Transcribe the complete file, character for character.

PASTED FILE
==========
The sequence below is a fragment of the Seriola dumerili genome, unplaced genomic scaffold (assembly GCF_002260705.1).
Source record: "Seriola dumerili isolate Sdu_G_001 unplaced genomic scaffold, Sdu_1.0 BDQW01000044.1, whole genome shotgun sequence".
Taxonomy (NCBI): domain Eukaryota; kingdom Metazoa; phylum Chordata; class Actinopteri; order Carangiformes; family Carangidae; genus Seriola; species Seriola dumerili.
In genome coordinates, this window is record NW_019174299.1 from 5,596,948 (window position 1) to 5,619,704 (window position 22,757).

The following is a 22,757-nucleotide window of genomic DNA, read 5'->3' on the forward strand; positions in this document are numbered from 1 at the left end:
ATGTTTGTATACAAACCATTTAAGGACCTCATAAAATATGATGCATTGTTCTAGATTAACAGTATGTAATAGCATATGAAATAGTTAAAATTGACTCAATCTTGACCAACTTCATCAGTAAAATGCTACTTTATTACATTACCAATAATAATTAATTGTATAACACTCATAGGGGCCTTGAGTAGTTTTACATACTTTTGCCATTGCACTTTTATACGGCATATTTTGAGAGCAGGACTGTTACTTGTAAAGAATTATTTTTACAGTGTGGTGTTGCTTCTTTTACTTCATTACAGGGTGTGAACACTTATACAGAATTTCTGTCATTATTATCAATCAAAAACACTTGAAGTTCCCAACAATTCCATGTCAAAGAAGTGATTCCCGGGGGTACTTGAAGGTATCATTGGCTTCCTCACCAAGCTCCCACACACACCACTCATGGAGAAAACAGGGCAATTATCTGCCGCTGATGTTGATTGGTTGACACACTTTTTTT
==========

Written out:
The sequence below is a fragment of the Seriola dumerili genome, unplaced genomic scaffold (assembly GCF_002260705.1).
Source record: "Seriola dumerili isolate Sdu_G_001 unplaced genomic scaffold, Sdu_1.0 BDQW01000044.1, whole genome shotgun sequence".
Taxonomy (NCBI): domain Eukaryota; kingdom Metazoa; phylum Chordata; class Actinopteri; order Carangiformes; family Carangidae; genus Seriola; species Seriola dumerili.
In genome coordinates, this window is record NW_019174299.1 from 5,596,948 (window position 1) to 5,619,704 (window position 22,757).

The following is a 22,757-nucleotide window of genomic DNA, read 5'->3' on the forward strand; positions in this document are numbered from 1 at the left end:
ATGTTTGTATACAAACCATTTAAGGACCTCATAAAATATGATGCATTGTTCTAGATTAACAGTATGTAATAGCATATGAAATAGTTAAAATTGACTCAATCTTGACCAACTTCATCAGTAAAATGCTACTTTATTACATTACCAATAATAATTAATTGTATAACACTCATAGGGGCCTTGAGTAGTTTTACATACTTTTGCCATTGCACTTTTATACGGCATATTTTGAGAGCAGGACTGTTACTTGTAAAGAATTATTTTTACAGTGTGGTGTTGCTTCTTTTACTTCATTACAGGGTGTGAACACTTATACAGAATTTCTGTCATTATTATCAATCAAAAACACTTGAAGTTCCCAACAATTCCATGTCAAAGAAGTGATTCCCGGGGGTACTTGAAGGTATCATTGGCTTCCTCACCAAGCTCCCACACACACCACTCATGGAGAAAACAGGGCAATTATCTGCCGCTGATGTTGATTGGTTGACACACTTTTTTT